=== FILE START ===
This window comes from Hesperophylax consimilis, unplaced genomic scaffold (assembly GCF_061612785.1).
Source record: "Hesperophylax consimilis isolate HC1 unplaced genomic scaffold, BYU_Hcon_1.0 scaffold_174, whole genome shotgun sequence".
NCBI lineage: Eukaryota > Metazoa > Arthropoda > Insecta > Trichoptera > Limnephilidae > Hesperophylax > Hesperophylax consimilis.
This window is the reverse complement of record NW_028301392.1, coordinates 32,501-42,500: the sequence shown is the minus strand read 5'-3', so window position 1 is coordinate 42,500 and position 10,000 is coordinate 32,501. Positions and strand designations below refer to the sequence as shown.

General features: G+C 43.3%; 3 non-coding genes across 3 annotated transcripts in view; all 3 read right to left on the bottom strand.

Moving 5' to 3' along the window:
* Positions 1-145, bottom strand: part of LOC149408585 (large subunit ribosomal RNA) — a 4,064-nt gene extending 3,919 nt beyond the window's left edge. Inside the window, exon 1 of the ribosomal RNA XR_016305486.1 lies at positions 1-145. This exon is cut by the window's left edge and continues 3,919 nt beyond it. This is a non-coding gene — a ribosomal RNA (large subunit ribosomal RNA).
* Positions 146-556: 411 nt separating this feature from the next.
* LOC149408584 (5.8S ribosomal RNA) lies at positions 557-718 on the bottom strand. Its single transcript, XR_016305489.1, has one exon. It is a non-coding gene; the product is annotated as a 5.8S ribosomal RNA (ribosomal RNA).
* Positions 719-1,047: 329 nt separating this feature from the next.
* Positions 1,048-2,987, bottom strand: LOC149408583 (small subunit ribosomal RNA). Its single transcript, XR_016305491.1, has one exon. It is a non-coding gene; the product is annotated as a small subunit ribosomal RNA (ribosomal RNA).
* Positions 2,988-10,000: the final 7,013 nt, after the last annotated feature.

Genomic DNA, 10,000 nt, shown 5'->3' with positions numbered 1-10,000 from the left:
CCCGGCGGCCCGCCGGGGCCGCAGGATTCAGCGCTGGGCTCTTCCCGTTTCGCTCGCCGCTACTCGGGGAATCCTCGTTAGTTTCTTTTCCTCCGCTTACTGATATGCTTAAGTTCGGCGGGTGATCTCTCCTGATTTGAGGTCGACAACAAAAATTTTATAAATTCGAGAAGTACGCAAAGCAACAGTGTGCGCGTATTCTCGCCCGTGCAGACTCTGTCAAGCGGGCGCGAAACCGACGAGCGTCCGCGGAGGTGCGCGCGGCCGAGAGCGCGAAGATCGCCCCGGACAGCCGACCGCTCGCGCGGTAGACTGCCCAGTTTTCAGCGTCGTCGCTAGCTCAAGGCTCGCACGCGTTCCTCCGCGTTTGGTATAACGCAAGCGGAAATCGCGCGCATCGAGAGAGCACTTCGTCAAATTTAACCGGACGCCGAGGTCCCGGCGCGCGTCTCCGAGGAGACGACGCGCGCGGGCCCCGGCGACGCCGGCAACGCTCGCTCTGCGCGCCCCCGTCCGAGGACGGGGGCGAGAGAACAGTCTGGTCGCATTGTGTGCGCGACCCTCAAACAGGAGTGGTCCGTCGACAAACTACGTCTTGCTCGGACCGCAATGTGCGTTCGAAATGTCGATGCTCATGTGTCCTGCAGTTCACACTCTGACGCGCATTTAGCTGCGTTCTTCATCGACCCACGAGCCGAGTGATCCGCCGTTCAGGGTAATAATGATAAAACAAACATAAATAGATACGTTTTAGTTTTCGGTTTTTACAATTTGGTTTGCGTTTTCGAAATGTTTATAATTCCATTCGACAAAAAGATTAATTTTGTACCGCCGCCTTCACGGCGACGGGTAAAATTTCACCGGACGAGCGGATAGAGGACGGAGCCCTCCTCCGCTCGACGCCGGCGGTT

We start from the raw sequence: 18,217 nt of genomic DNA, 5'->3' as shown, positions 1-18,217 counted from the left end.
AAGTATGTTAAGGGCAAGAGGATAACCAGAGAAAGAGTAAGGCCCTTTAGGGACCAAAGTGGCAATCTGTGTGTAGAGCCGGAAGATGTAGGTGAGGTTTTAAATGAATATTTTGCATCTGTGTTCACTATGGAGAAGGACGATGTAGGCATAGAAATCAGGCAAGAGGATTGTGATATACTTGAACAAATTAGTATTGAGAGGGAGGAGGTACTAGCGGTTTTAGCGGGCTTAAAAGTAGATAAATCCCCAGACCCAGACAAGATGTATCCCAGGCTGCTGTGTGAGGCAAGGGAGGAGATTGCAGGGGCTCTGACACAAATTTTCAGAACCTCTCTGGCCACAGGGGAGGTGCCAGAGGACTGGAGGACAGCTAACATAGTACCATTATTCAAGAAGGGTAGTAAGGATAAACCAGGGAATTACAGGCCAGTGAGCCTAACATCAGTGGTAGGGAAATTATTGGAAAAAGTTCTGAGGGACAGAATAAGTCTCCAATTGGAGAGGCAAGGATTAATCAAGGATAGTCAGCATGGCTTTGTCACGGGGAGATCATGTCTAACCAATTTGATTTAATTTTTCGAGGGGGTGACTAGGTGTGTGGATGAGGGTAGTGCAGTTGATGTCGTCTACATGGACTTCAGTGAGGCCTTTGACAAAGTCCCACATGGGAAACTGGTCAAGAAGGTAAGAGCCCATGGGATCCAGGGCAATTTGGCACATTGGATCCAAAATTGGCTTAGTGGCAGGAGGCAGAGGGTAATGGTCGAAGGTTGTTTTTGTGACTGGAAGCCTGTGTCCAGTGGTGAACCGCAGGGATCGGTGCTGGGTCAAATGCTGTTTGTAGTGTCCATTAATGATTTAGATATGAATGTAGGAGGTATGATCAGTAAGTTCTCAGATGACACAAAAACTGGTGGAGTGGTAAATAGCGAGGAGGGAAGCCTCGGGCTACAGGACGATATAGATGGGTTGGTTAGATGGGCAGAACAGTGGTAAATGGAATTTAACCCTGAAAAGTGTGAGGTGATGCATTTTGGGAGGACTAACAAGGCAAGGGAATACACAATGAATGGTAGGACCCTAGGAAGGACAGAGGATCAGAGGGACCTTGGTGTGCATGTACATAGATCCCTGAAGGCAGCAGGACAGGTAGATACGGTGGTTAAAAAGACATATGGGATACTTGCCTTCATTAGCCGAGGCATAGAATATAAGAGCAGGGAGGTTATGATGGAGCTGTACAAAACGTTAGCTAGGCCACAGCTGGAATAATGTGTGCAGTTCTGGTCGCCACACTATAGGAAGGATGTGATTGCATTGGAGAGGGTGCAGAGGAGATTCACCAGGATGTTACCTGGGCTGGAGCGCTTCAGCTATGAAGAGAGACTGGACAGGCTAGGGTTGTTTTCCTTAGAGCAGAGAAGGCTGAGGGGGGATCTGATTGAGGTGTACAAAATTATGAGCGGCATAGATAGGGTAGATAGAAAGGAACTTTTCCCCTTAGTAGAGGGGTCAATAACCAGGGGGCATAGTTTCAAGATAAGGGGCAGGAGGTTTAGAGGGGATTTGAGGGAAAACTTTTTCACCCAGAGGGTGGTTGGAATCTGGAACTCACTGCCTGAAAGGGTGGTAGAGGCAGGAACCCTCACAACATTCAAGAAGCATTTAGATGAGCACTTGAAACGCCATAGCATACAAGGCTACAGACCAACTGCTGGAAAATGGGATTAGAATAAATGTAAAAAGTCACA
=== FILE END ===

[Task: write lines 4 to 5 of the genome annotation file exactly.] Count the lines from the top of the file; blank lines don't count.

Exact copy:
This window is the reverse complement of record NW_028301392.1, coordinates 32,501-42,500: the sequence shown is the minus strand read 5'-3', so window position 1 is coordinate 42,500 and position 10,000 is coordinate 32,501. Positions and strand designations below refer to the sequence as shown.

General features: G+C 43.3%; 3 non-coding genes across 3 annotated transcripts in view; all 3 read right to left on the bottom strand.